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Last updated: February 26. 2014 9:25PM - 1010 Views
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AP Photo/Tony DejakOhio Gov. John Kasich delivers his State of the State address at the Performing Arts Center Monday in Medina, Ohio. Kasich used his annual State of the State speech Monday to pledge a new round of tax cuts, propose using casino money for a plan to boost ties between communities and schools and said state higher education funding will be tied to course completion and graduation.
AP Photo/Tony DejakOhio Gov. John Kasich delivers his State of the State address at the Performing Arts Center Monday in Medina, Ohio. Kasich used his annual State of the State speech Monday to pledge a new round of tax cuts, propose using casino money for a plan to boost ties between communities and schools and said state higher education funding will be tied to course completion and graduation.
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DARKE COUNTY - Gov. John Kasich’s gave one of the most decisive speeches during his first term on Monday, detailing several policies over the course of his State of the State address.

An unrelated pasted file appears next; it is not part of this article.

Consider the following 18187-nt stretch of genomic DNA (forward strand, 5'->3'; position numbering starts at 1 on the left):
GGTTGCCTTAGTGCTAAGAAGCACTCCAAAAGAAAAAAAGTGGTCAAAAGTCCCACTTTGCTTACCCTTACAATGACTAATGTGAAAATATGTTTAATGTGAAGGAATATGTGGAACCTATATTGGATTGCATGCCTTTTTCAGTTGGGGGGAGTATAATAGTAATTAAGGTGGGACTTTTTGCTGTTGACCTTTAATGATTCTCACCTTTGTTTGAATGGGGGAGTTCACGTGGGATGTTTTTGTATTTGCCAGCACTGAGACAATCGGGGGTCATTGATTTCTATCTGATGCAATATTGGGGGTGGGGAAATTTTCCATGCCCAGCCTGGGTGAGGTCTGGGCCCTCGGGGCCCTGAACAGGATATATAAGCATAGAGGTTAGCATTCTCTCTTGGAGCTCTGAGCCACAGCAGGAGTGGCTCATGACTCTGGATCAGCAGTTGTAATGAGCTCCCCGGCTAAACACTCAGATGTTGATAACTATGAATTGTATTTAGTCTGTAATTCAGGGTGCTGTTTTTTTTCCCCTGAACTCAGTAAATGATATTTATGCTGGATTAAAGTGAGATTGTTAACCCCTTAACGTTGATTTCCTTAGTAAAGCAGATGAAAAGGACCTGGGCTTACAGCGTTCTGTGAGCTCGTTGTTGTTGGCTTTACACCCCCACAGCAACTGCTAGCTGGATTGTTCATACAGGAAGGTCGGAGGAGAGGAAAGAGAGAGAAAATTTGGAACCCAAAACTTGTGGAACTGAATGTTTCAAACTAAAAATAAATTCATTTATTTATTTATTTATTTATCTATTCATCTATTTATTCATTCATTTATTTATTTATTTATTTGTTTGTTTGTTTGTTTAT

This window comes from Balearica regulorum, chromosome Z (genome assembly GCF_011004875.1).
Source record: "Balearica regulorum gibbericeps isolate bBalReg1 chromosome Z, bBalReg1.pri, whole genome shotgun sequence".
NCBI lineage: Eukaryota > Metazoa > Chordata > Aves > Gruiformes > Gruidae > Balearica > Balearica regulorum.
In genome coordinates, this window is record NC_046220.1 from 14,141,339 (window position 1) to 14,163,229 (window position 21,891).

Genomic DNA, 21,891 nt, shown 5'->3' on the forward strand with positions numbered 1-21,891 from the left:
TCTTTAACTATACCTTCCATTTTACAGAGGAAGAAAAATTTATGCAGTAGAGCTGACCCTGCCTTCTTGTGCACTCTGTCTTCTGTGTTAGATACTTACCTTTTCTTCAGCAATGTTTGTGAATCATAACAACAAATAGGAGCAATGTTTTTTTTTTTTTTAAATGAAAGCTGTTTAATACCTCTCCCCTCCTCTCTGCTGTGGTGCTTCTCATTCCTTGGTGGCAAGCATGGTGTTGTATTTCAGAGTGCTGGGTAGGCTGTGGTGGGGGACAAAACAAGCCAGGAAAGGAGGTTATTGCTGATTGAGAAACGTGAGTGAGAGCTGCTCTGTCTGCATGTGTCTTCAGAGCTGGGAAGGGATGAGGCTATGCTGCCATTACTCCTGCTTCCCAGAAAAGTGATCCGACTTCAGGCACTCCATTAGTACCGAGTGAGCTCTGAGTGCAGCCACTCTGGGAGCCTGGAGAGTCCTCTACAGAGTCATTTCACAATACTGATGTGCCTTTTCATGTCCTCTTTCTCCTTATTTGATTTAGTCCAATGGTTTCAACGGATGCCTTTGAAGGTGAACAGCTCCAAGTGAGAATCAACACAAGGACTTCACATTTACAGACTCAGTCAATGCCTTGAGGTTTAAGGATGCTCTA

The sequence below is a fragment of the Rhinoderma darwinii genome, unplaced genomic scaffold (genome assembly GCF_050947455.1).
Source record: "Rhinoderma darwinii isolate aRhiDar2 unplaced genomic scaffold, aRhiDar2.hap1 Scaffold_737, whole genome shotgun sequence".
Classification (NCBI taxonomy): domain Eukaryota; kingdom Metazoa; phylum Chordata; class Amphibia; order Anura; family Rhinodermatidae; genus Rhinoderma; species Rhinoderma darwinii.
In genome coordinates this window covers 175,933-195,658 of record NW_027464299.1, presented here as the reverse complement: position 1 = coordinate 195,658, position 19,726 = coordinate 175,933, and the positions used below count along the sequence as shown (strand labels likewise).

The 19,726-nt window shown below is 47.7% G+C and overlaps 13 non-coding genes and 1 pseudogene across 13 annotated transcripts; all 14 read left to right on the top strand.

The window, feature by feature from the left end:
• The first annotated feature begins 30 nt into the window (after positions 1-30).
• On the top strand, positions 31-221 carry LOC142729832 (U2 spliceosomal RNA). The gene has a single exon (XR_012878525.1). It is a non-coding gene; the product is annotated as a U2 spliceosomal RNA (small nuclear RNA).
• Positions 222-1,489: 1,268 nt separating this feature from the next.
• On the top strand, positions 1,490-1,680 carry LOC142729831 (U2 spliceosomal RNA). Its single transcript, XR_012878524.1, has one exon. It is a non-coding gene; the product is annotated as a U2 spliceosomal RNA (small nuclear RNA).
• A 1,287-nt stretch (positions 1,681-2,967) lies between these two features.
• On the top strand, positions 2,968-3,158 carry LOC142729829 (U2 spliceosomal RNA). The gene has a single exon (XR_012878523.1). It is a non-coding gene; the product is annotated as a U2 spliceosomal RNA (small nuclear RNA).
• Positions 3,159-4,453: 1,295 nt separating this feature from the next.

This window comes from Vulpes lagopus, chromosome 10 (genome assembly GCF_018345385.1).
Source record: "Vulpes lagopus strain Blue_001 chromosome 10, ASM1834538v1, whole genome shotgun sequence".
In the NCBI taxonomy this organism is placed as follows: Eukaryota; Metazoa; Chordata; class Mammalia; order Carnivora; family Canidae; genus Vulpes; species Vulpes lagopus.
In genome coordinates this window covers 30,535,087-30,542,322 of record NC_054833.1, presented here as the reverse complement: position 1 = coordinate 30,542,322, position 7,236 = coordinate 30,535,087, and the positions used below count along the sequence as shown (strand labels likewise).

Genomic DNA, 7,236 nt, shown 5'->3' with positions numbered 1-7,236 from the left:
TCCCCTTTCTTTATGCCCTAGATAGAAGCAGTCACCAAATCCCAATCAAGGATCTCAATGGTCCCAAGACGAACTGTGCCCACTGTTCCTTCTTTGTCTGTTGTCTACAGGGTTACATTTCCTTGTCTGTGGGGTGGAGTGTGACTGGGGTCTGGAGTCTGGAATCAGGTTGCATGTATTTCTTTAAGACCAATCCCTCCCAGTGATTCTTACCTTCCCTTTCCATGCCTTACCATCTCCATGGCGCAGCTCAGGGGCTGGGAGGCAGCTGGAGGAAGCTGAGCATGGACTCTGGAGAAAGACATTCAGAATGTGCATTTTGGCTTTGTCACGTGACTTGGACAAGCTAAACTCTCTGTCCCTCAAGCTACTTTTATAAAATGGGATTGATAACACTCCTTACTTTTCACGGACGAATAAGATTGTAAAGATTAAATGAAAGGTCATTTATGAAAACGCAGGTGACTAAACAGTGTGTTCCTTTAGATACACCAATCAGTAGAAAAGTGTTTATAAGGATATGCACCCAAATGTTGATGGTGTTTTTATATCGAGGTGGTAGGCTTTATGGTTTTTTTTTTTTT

Kasich chose Medina’s Performing Arts Center as the site of his State of the State address, which was a direct nod to House Speaker William Batchelder’s, who will retire from the House this December.


“Medina is the hometown of Speaker Batchelder,” said Kasich during his speech. “This is his final year in the Legislature and (Ohio Senate President) Keith (Faber) and I are going to miss working with him.”


This was Kasich’s third State of the State address delivered away from Columbus, as he previously spoke at Lima and Steubenville in 2013 and 2012 respectively.


On Monday Kasich took the opportunity to highlight his recent initiatives to grow Ohio’s economy, invest in education and to cut state income tax once again.